Danger looms at Oblogo Cluster of Schools

BY: Emmanuel Bonney
A vehicle (arrowed) at the intersection of the Weija Junction-Oblogo-Gbawe Road after descending the road towards the school.
A vehicle (arrowed) at the intersection of the Weija Junction-Oblogo-Gbawe Road after descending the road towards the school.

There is looming catastrophe at the Oblogo Cluster of Schools in Accra as staff and pupils stand the risk of being ran into by vehicles which descend a steep road that leads to the schools’ compound.

The schools; Oblogo M/A ‘2’ and Oblogo M/A ‘3’, which are situated at the base of the road that leads to Gbawe on the Weija Junction-Oblogo Road, have already recorded a number of accidents as a result of the brake failure of vehicles.

Two students were killed at the base of the (Gbawe) road near the schools’ main entrance when the brakes of a vehicle reportedly failed as it descended the road towards the Weija Junction along the Oblogo Road.

During last year’s Christmas vacation, some young men playing football on the schools’ compound had to run for their dear lives when a vehicle drove right into the compound but was fortunately stopped by a heap of mud.

Last term, the brakes of a truck loaded with scraps allegedly failed again and descended from the hill top, hit a coconut tree and the Form Three classroom while classes was in session, causing students and teachers to run for their lives.

This has compelled the schools’ authorities to abandon the classroom because of the dangers posed to the students and teachers by vehicles which descend the hill.

A source at the school said the students and their teacher, who was teaching Social Studies at the time of the accident, were saved by a concrete pillar in the classroom and the coconut tree the vehicle hit first which slowed down the speed of the truck.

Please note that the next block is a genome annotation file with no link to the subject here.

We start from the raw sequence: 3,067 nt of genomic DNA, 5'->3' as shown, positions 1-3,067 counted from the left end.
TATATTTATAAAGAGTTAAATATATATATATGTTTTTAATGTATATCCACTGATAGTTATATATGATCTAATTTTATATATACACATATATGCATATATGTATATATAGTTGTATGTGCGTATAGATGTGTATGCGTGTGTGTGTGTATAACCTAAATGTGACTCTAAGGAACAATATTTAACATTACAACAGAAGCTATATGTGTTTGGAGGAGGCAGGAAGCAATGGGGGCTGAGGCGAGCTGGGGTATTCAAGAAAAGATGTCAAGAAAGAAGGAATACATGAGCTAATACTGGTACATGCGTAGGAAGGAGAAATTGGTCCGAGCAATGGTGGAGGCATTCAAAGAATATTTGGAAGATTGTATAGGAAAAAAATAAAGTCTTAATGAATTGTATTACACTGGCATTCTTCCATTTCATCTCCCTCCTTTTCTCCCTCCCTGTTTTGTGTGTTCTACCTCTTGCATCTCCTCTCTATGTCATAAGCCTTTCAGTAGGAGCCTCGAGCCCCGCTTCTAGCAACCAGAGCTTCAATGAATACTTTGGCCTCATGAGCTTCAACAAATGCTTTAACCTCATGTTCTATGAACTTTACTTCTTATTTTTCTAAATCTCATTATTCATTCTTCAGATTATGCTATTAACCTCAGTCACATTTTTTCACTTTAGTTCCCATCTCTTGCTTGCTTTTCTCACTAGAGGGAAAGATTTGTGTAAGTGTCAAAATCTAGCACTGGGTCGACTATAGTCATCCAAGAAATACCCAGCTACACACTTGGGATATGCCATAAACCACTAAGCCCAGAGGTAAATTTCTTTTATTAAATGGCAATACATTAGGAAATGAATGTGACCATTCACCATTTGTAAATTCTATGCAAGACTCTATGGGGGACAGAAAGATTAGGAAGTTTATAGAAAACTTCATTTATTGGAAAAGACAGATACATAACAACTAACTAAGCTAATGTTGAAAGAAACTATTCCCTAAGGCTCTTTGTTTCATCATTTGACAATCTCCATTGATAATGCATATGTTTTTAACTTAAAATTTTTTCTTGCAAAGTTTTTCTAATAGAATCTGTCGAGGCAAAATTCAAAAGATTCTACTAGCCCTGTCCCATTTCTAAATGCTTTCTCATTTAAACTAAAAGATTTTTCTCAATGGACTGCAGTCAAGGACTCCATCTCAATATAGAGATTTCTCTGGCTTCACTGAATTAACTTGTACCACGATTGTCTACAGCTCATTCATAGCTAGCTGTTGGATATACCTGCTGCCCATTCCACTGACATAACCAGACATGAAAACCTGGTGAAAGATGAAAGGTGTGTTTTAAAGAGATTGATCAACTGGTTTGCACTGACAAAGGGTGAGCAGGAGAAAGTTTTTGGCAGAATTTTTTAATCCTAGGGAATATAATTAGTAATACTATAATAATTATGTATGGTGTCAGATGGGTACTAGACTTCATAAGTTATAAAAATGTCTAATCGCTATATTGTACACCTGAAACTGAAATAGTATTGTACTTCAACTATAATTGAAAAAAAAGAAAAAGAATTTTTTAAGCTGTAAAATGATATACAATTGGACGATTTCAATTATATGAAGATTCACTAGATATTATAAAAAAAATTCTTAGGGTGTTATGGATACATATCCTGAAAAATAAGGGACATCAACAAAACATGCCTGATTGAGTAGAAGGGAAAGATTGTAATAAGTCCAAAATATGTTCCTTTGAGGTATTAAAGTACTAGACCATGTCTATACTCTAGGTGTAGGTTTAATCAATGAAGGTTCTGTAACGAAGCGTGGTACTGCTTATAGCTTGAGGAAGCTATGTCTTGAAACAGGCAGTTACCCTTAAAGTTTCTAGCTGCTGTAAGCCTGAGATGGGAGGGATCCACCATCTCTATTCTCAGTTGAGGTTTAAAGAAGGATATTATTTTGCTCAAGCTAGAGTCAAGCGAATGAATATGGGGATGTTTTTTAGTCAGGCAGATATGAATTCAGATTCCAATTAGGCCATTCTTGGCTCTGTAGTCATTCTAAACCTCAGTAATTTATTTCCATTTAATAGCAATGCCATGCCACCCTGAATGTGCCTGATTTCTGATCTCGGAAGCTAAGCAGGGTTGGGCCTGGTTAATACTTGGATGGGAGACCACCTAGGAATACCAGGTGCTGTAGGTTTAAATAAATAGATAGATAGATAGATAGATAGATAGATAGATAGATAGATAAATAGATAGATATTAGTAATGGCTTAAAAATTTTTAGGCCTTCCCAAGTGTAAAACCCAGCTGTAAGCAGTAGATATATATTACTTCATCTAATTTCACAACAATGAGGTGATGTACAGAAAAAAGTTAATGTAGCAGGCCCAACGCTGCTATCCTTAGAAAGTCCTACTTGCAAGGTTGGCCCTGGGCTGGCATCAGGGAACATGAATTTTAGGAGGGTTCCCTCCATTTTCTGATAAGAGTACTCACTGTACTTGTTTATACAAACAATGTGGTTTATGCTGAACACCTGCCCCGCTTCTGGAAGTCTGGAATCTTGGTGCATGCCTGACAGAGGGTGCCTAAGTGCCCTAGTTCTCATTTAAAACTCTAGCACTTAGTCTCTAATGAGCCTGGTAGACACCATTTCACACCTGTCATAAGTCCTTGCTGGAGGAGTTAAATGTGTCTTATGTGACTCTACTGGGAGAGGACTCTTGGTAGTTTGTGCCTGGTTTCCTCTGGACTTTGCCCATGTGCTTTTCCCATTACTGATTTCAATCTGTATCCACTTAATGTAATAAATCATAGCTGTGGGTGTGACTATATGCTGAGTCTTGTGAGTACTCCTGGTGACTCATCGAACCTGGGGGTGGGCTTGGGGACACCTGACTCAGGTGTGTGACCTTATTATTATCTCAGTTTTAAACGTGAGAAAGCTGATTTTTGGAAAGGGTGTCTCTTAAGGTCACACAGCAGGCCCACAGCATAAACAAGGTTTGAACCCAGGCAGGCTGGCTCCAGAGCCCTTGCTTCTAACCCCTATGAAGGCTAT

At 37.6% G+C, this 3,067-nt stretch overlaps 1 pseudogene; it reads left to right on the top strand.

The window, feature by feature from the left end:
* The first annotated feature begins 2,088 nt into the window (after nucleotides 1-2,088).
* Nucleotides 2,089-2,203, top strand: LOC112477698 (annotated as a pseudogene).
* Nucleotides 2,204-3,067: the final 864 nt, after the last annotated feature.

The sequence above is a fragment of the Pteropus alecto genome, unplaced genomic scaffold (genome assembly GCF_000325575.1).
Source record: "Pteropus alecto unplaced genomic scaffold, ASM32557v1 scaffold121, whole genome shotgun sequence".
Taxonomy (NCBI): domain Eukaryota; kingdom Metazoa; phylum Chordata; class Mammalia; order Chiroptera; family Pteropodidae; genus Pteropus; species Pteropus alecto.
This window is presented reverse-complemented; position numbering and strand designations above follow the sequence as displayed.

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Some students of the Oblogo M/A ‘2’ School, who shared their harrowing experiences after the car hit their classroom, noted that it was quite scary that fateful day.

“We were in class that Wednesday morning when we heard a big bang on the pillar.

We all rushed out because we did not know what was happening,” one of the students, Master Emmanuel Asamoah, said.

Another student, Master Smith Tetteh, said one female student collapsed during the pandemonium and had to be rushed to the hospital where she was resuscitated.

One of the teachers told the Junior Graphic that, “we are not safe at all because we do not know when another vehicle will enter our compound and cause something really serious”.

The teacher said after numerous complaints, the Weija-Gbawe Municipal Assembly mounted some railings in front of the school but said they were not strong enough to withstand the speed of the vehicles which plied that route.

A staff of the school who pleaded anonimity said the townsfolk and students subsequently embarked on a demonstration to call on the municipal assembly to take action to address the series of accidents in the area.

The Parent-Teacher Association (PTA), she said, had been very instrumental in trying to find a lasting solution to the problem.

The Chairman of the PTA, Rev. Paul Neequaye, said a total of five accidents were recorded at the base of the road last year alone, adding that there was the need for immediate action to be taken to prevent a tragedy from occurring.

He said the PTA had taken the issue very seriously and thus would be having another meeting on it tomorrow.

When contacted, the Weija-Gbawe Municipal Chief Executive, Mr Patrick Kumor, who confirmed that the issue had been brought to the attention of the assembly, indicated that some measures were being put in place to address it once and for all.

“We are also trying to get used tyres from the big trucks and caterpillars so that we can fill them with concrete at the base of the road near the school to prevent vehicles from entering the compound once they fail their brakes,” he said.

Mr Kumor said before then, the Member of Parliament of the Weija-Gbawe Constituency, Madam Tina Mensah, had provided concrete barricades at the schools’ main entrance but the (barricades) were removed by some members of the community to enable them to drive their cars on to the compound.

He, however, expressed the hope that the problem would be solved by the end of the month.